Wolfson Economics Prize 2014 – Selection as Finalist
In 21st Century Britain, the merits of delivering new Garden Cities has returned to the agenda as one way of addressing the country’s acute housing shortage and affordability problems, part of a portfolio of solutions that includes regeneration, urban expansion and town centre intensification. Wei Yang & Partners have been actively involved in this debate, considering how 20th Century Garden City principles might be adapted to a more complex social, economic and environmental context.
In 2014, the company lead a multidisciplinary team in the preparation of an entry for the Wolfson Economics Prize, the competition question being “How would you deliver a new Garden City which is visionary, economically viable, and popular?”. The team was shortlisted as one of five finalists out of a field of 279. Other members of the team were Peter Freeman, Buro Happold, Shared Intelligence and Gardiner and Theobald.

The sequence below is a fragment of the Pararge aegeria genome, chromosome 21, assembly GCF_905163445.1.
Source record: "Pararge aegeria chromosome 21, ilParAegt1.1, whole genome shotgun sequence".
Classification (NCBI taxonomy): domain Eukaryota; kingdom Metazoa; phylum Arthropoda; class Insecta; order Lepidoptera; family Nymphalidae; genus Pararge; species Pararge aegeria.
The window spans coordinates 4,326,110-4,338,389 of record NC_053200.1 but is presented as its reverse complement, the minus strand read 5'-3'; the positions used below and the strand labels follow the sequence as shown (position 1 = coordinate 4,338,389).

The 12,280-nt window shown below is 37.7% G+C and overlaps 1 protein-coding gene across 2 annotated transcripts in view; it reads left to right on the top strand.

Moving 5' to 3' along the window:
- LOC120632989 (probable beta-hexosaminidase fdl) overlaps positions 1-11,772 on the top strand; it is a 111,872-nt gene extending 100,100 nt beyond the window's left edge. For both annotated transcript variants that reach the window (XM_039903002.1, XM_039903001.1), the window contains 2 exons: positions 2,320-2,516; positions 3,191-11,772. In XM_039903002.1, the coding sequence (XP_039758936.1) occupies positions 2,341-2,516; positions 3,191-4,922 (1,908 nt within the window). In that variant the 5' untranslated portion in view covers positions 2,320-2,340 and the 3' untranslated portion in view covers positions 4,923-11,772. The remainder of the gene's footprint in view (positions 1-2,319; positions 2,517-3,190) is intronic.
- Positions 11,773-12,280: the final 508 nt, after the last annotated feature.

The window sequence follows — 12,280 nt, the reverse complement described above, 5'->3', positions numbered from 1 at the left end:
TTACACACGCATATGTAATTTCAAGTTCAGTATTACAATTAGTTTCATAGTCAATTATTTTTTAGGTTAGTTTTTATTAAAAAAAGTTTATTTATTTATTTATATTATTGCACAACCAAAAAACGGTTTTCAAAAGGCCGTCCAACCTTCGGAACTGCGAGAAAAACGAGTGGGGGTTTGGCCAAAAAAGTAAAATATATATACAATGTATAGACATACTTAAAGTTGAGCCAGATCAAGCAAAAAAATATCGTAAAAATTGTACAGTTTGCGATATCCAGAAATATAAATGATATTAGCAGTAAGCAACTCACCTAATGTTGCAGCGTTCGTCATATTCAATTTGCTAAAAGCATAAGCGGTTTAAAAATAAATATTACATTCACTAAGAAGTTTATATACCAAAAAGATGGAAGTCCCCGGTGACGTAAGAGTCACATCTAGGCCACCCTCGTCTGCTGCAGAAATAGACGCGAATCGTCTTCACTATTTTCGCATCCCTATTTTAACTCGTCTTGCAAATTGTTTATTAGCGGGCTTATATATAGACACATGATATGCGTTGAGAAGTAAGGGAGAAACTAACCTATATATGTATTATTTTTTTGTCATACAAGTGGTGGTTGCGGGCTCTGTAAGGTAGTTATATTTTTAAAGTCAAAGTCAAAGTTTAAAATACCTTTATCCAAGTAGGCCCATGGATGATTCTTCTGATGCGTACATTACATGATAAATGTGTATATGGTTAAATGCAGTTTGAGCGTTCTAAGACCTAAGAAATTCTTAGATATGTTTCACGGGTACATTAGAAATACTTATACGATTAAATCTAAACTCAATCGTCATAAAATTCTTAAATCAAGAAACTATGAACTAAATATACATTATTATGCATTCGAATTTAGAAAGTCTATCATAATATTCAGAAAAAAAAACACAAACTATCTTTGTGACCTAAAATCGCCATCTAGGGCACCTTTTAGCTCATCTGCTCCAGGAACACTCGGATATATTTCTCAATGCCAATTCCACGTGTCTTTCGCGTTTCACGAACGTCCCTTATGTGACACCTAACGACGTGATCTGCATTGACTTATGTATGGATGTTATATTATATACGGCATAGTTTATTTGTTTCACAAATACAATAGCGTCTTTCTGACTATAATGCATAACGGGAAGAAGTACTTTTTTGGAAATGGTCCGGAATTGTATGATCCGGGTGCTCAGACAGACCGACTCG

The submission argues that an ‘arc’ (stretching from Southampton, through Oxford and Cambridge, to Felixstowe) approximately 40-80 miles from London, is the best location for a first round of new Garden Cities. It uses a model of 10,000 homes (25,000 people) and 10,000 jobs to test a financial model for a new development to be delivered over 10-15 years. 30% of the new homes would be affordable. The submission invites Local Authorities to ask Government to establish a locally-controlled Garden City Development Corporation, with planning and compulsory purchase powers, using the existing New Towns Act 1981. The Development Corporation would establish a joint venture with a Master Developer to secure delivery at no cost to the Treasury.